Here’s another Springtime treat that we usually have at about the same time as the asparagus. I’ve heard it called “pie plant” but it’s all rhubarb to us and we generally have jam rather than pie. This is another local food plant that goes back several generations, but is still used and enjoyed today.
Here are two more local editable plants. We don’t do anything with the gooseberries that will eventually grow from the blossoms on the left, but we do know people who enjoy them. On the hand, apples have a long history on this homestead and on many others along Kanaranzi Creek. This old tree is one of the last ones we’ve got and each year the crop is more limited.
And finally, here’s a native prairie plant that provided fruit for both the Euro-American settlers and the Native Americans. These blossoms are on some of the last surviving chokecherry trees on the Farm. Chokecherries aren’t for everybody, but Margaret’s Dad used eat a whole mouth-full at a time. Although we’ve never used them, they can make some damn fine jelly. This blog doesn’t often do product endorsements, but the Red Lake Band of the Chippewa sells some really good chokecherry jelly. They’ve also got great maple syrup and wild rice. You can order online and here’s the link: https://redlakenationfoods.com/
Please support this Native American entrepreneurial enterprise. Celebrate Spring!
One good thing about grazing cattle is that they fertilize as they harvest the grass. When they’re confined in a barn or shed or cattle yard, bedding has to be hauled in and spread around. And then, the manure has to be loaded up and spread out in a field. So the whole process of grazing, feeds the soil as well as feeding the cattle. “The small underground livestock (soil microbes) are fed by the large above ground livestock,” as grazing advocates like to say.
This is a pair of pies from late last season. The pictures were taken earlier this year and about the only thing that’s happened is that they’ve dried out. Not much biologic activity above or below ground during the dormant winter months.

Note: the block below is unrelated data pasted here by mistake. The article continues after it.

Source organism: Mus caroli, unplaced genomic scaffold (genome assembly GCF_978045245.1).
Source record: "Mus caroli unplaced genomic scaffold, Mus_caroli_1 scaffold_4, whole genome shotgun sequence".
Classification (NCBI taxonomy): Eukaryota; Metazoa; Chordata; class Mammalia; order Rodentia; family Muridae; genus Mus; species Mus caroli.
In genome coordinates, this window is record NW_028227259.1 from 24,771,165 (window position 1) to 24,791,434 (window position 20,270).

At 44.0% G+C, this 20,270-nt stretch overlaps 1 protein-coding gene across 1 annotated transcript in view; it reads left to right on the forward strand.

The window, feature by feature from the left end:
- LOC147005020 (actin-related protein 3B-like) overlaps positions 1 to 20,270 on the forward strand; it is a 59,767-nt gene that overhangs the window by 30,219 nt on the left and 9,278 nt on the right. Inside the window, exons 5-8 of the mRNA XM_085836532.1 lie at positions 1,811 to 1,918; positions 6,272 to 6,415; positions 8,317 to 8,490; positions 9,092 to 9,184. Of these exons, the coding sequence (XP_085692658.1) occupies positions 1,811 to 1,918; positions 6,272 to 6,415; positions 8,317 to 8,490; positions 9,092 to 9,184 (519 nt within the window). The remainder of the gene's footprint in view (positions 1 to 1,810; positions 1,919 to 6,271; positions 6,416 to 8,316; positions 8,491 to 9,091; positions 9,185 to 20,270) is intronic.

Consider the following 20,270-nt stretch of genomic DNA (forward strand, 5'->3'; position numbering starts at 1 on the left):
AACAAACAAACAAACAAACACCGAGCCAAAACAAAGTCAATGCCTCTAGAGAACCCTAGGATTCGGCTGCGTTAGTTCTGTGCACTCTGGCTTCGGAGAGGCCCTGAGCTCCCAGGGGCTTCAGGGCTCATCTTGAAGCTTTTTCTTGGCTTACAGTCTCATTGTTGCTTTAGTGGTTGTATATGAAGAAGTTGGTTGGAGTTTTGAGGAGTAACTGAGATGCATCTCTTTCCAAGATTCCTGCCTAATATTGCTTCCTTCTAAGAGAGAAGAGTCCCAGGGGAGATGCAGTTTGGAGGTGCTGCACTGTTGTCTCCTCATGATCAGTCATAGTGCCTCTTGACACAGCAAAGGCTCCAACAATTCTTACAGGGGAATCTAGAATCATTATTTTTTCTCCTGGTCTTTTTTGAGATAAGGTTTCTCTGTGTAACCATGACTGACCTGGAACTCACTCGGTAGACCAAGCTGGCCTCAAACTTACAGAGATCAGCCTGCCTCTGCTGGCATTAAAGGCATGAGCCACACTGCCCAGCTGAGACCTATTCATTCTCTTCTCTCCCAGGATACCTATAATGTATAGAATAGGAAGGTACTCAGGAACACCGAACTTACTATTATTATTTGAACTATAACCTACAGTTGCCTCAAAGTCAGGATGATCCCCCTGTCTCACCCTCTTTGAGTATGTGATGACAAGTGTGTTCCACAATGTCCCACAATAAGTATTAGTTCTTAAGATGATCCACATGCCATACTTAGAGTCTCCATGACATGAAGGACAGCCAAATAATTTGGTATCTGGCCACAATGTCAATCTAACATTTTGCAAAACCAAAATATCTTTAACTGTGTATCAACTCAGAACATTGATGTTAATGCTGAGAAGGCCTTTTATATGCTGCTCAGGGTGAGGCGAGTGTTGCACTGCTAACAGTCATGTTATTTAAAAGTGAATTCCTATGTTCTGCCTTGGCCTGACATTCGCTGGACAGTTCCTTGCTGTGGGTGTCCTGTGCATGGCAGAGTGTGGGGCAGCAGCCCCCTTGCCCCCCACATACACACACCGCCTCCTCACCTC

But in the early spring things start to happen. The grass is getting green and varmints are going after bugs. These cow pies have been tipped over by someone looking for something to eat…maybe a skunk or a raccoon or a woodchuck? Down in the pasture, even “varmints” have a job to do that fits into Nature’s overall system. They break up the hard manure and make it easier for the nutrients to be released.
But, homeowners aren’t always enthused about varmints hunting bugs in their yard. These divots in the house lawn are probably dug by the same critters that were flipping pies in the pasture. However, in a manicured lawn we’re encouraged to spray poison to kill the grubs and then shoot the “varmint” who’s trying to dig them up. Seems confusing and counter-intuitive, but it reflects the dominating approach that many people take toward Nature’s systems.
Here’s some nice fresh manure from this spring grazing season. Varmints aren’t the only ones collecting food from around the cow pies. Birds are busy too, so there’s bird poop on the cow poop in the photo on the left. And, if you look really close you can see the flies on the pie in the right photo.
The flies are really easier to see on this left photo and the right photo shows the results of their work. Flies do cause some animal health issues, but they’re also important in breaking up the manure. Their larvae drill down in to make holes to help release the nutrients that feed the soil microbes. I once did some biologic soil sampling that “demonstrated” the links between big cows and tiny soil microbe communities. I’ll have to share that someday. Grazing cattle are a good example of “recycling” and of the “circular economy” in Nature’s systems.
In the meantime, all this talk about manure reminds of a story that I once heard about a regional poet who used to visit nursing homes in southwestern Minnesota to read his free verse poetry. Although his work was published extensively and regarded highly in academic circles, when a little old lady was asked how she liked the poetry, she said: “Sh*t, sh*t, it’s all sh*t.” And, so is this post! Happy Spring!
Great-grandma Hattie Shurr was an artist and also one tough woman. She’s the one who wouldn’t go back to “civilization” when the family first arrived with three children under the age of four. They found a rusted stove and the pile of lumber that Great-grandpa John had left on the homestead site earlier in the spring of 1870. He was all for turning around going back, but she resisted. So, they stayed and made a home for their family.